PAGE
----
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ON SOCCER

Putting World Cup in perspective

England's Sturridge says the important thing about the tournament is to enjoy the moment.

December 22, 2013|KEVIN BAXTER

There's no doubt the U.S. was drawn into the toughest group for next summer's World Cup in Brazil, where it will be matched with Germany, Portugal and Ghana.

But don't expect the U.S. to get any sympathy from England, which drew Uruguay, Italy and Costa Rica. If the Americans landed in the "Group of Death," then the English, at the very least, can claim to be in the "Group of Excruciating Pain."

"In the World Cup, of course you want a little bit of luck with the draw and you hope that you get a so-called easy group," said English striker Daniel Sturridge, who has learned a thing or two about bad luck in the last six months. "But I think the most important thing is that you just enjoy the moment and enjoy the World Cup and embrace everything that comes with it and not worry about who's playing in your group.

"Just worry about your team and worry about what you can do to put problems in the opposition's mind."

That's easy for him to say. At 24 and with only nine international games, Sturridge is among the youngest starters for a team that has known mostly frustration on soccer's biggest stage. England has advanced past the quarterfinals only once since winning its only World Cup title in 1966. In two of the last four tournaments, it was knocked out in the second round.

But then Sturridge has a bigger problem to worry about at the moment. Although he began Sunday tied for third in the English Premier League with nine goals, he hasn't played for Liverpool since straining ligaments in his left ankle last month. And he isn't expected to return until February.

He had a similar problem with his right ankle in May after going down in a friendly with Ireland. He sat out three months that time and would have sat out more if not for a punishing rehab program that got him back in time to start in England's final two World Cup qualifiers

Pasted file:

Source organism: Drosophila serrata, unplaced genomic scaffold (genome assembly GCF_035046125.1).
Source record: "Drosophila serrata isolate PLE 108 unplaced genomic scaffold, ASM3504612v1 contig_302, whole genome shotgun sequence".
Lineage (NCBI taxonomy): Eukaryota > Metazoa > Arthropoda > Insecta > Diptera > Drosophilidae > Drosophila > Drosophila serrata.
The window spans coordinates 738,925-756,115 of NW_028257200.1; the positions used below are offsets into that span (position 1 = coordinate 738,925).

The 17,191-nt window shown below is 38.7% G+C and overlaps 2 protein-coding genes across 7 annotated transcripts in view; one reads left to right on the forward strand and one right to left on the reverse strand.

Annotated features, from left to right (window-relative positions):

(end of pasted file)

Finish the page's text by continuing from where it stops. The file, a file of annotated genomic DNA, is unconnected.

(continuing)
He followed that by playing 90 minutes against Germany in an inconsequential November exhibition despite a thigh injury, a combination that may have contributed to the ankle strain 10 days later.

"Horrible," Sturridge said about the view from the sidelines. "The worst feeling to be honest. But it's something that you have to deal with and it's something that you have to understand happens."

And while all that has complicated things for Liverpool, which won its fourth consecutive game Saturday to move back atop the Premier League standings, national team Coach Roy Hodgson is unapologetic.

"It was important to me to, if you like, test his resolve a little bit," Hodgson told the British media after Sturridge's latest injury. "And I am delighted he did get out there, even though he maybe didn't feel 100% because that means in [the] future I will know I can trust him as an England player."

As for the timing of Sturridge's ankle sprain, that pleased Hodgson as well.

"I'd rather the players get injured now," he said.

Sturridge concedes there's a certain logic to that: Sit and rest now and you'll be stronger later.

"I hope that's true. Because if it's not, I'm going to be upset," said Sturridge, who has been joined on the Liverpool sideline by midfielder and English captain Steven Gerrard, who will be out at least three more weeks because of a hamstring injury.

"In some countries they do have a rest of the Christmas period. In England we don't," Sturridge said. "I'm so eager to get back so I can help the team. I'm really motivated, I'm desperate. And I can't wait to be back."

It's easy to see why. Liverpool, one of British soccer's iconic franchises, hasn't won a title in the Premier League era. It's last championship came in 1990, a year after Sturridge was born.

But this winter, behind second-year Coach Brendan Rodgers and enigmatic Uruguayan striker Luis Suarez, who leads the league with 19 goals, Liverpool appears poised to end that drought. And Sturridge, whose fast start had him well ahead of pace to better his career high of 11 goals in one season, would like to be part of that.

So for the time being he's setting aside thoughts of England's World Cup opener in the Amazon with Italy and the already much-anticipated reunion with Suarez in a game that, should Uruguay win, could lead to England's first group-stage exit in more than 50 years.

"I'm not worrying about the World Cup," Sturridge said. "I'm not worrying about getting myself fit for Liverpool. I'm just worrying about getting myself ready.

"Once I'm ready to go, then I'll be out there running around like a crazed man."

And once he's doing that, Sturridge says he'll be looking for the breaks to finally begin going his way. After injuring both ankles and a thigh since May, then suffering through one of the most challenging World Cup draws in England's history, he feels he's due a little good luck.

"When you have stumbling blocks in your career, it's never always bad," he said, repeating a lesson he learned from Carlo Ancelotti, his first coach at Chelsea.

"Carlo said it's never always rain. There'll soon be sun. I'm looking forward to a bit of sun now because I'm tired of the rain."

--

kevin.baxter@latimes.com

Twitter: @kbaxter11

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